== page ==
This has to lead to in some cases local Western management seeing their input and expertise being marginalized-- more so with complex situations and long-term planning “drilling deeper” may uncover ramifications.

In my experience due to the hierarchical Korean approval model, decisions take time--lots of time :)  

That said, when Korean teams are under enough pressure they are driven to take immediate action. With no ill intent and out of expediency, it can result in little local joint discourse related to potential trade-offs and risks in projects assigned to the local subsidiary.
Particularly deep local concerns on this narrow and reactive workplace approach, one can draw an analogy to jigsaw puzzle building.
All Possible Options? 
The pieces to a puzzle have many unique sides. There may be different ways to place them into the puzzle. What is required is to look diligently at all possible options.
Like all challenges, one needs to explore the different possibilities to find the right solution and how the piece fits into the overall puzzle—essentially one needs a reflective mindset.
As a Korean colleague has pointed out, their society beginning with grade school does not promote reflective thinking and instead looks to promote a thought process that leads to more immediate results. In fact, Korean high school students spend more than 14 hours a day studying, memorizing and preparing for exams—a model that stifles creativity.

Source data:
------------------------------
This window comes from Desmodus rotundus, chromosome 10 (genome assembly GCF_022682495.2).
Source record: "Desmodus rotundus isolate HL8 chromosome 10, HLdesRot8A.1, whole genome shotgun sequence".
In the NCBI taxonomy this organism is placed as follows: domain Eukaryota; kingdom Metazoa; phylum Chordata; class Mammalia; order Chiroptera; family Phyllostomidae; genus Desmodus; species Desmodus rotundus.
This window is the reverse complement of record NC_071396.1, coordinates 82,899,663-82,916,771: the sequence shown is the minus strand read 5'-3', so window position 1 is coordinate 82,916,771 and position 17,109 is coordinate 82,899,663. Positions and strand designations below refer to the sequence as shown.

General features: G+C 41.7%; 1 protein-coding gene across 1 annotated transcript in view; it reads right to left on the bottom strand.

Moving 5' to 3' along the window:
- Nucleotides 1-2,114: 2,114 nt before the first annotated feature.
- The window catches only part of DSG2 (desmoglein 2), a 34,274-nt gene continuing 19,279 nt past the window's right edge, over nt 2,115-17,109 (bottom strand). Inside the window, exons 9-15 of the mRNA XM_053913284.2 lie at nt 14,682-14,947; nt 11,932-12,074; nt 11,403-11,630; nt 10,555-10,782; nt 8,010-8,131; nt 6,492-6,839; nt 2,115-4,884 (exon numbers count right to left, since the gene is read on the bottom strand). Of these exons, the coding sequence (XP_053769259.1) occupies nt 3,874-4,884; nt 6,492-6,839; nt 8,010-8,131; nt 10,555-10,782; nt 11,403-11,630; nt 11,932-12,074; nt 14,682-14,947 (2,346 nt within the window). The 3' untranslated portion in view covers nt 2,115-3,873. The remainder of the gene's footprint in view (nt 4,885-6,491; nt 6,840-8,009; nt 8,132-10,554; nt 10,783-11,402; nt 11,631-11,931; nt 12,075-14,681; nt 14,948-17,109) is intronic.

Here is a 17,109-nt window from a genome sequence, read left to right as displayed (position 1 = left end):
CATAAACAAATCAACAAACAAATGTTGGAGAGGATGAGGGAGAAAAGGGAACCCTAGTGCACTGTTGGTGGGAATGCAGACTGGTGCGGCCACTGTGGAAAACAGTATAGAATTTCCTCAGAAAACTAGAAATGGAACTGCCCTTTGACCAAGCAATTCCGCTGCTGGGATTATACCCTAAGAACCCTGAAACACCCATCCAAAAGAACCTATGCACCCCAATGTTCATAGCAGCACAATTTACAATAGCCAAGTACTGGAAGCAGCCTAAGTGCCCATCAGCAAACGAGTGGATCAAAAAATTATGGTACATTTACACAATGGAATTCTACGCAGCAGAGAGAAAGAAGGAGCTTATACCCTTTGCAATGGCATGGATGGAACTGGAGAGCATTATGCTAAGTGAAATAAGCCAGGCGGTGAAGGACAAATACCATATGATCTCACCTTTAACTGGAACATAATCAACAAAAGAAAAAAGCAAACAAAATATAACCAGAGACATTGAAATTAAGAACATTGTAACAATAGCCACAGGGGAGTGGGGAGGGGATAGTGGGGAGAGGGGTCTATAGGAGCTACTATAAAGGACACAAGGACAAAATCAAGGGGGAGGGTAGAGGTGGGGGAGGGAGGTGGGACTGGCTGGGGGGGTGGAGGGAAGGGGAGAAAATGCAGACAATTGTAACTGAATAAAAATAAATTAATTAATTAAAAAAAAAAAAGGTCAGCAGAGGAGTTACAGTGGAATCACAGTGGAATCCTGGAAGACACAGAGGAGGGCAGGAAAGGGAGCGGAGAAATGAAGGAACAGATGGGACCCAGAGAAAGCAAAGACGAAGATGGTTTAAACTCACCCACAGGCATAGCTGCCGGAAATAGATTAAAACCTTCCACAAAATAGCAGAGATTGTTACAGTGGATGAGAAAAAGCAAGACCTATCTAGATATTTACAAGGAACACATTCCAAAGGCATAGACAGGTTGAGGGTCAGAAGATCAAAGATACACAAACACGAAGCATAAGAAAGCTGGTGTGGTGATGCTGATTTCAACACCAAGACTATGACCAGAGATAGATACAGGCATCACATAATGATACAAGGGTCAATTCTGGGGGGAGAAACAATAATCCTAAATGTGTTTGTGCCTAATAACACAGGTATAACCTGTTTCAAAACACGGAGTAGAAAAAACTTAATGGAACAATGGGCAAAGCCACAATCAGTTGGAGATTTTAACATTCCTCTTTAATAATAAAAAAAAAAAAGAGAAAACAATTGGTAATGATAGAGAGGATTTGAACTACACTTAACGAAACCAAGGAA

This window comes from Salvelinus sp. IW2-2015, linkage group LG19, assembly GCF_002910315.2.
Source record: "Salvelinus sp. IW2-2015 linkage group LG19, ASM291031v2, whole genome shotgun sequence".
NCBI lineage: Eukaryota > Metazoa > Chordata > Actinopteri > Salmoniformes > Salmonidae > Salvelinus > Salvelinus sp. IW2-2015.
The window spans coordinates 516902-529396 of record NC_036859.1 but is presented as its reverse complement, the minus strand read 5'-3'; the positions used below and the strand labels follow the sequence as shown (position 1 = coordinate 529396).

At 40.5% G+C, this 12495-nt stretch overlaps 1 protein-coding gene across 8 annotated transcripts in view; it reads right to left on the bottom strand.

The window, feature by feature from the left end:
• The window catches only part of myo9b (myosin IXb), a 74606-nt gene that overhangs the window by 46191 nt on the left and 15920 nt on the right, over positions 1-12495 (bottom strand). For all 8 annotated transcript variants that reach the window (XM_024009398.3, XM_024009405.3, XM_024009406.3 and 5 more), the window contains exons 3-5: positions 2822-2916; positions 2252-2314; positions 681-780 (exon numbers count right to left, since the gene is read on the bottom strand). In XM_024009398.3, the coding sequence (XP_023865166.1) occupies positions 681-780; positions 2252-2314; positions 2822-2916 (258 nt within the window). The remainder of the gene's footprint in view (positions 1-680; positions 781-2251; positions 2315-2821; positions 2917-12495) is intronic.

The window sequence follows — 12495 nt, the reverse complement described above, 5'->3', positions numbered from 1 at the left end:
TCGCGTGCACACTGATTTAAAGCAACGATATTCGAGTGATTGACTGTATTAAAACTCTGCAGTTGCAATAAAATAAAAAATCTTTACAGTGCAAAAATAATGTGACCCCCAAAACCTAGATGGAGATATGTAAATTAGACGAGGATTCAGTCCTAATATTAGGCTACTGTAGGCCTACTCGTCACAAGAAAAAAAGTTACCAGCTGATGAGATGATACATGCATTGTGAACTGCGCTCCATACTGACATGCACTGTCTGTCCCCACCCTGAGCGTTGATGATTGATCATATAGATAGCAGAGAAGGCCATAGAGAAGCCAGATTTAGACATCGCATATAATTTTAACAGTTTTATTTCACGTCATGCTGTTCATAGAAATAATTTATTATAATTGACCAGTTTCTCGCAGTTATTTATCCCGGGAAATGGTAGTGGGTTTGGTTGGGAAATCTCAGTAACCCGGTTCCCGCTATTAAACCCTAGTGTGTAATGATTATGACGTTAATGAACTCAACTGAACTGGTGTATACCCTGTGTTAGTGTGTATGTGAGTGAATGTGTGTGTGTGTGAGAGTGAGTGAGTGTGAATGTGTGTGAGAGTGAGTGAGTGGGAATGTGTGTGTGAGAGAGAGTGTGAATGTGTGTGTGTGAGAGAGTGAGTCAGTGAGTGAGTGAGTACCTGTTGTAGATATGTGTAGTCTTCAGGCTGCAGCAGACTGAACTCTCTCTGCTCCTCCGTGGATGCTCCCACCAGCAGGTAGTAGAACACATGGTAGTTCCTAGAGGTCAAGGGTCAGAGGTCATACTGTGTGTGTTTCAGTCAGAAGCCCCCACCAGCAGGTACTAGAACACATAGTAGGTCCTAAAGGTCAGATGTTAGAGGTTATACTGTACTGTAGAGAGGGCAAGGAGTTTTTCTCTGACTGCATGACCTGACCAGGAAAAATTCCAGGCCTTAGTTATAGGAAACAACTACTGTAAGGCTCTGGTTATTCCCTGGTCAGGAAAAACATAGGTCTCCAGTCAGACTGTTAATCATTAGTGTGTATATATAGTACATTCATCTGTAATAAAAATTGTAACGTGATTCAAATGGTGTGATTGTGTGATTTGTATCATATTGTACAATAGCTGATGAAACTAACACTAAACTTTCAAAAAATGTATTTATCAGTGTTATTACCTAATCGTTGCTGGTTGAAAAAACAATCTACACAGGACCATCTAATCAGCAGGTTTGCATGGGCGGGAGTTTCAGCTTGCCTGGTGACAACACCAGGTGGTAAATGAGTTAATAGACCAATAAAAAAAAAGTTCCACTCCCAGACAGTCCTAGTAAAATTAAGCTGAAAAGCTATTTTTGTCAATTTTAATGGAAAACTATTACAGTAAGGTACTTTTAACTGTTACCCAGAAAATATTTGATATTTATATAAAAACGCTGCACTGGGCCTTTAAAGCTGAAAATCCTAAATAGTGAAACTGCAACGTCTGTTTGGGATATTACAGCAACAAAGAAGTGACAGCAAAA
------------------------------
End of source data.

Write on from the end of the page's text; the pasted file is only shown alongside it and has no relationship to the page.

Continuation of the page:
I also see a cross-cultural aspect with many Korean decisions the result of a team workplace’s collective thought process, and in contrast, reflective thinking stems from an individual’s core consciousness.
Bottom line - reflective thinking requires taking acquiring knowledge and then calling upon one's own experience, utilizing evaluative skills and admitting a personal bias.
The result is a broader perspective and a better view of the bigger picture.
Without working through a robust analysis of a problem from multiple angles and considering potential repercussions a solid evaluation can never arise.
All this said, my message for Korean teams is that there are immediate benefits to thinking outside the box through a reflective and conscious lens, the time invested in the analysis will lead to most effective solutions—required in times of high stress.
Questions? Here as always...

Saturday, March 10, 2018

Ten Valuable Insights into Korea Business

We have to admit US-North Korea talks top the list of newsworthy topics this week, although the Steel and Aluminum trade issues are not to be overlooked. 

I do have my opinions :)

All said, this read shares: “Ten Valuable Insights into Korean business.” This is something I often incorporate into advising and mentoring.

As food for thought, I am not advocating we drop Western norms and practices. In fact, it was developed in collaboration with a senior Korea manager more as a reference.

Specifically, we looked to share a perspective and explain to the local team the company culture in Korea — the Westerner employees lacking first-hand knowledge in the mother company and seeing the Company only in their local operations.

Ten Insights
• Trust There is a very strong trust within teams and in the company. This is often because of a legacy in achieving many bold accomplishments — often seemingly impossible tasks.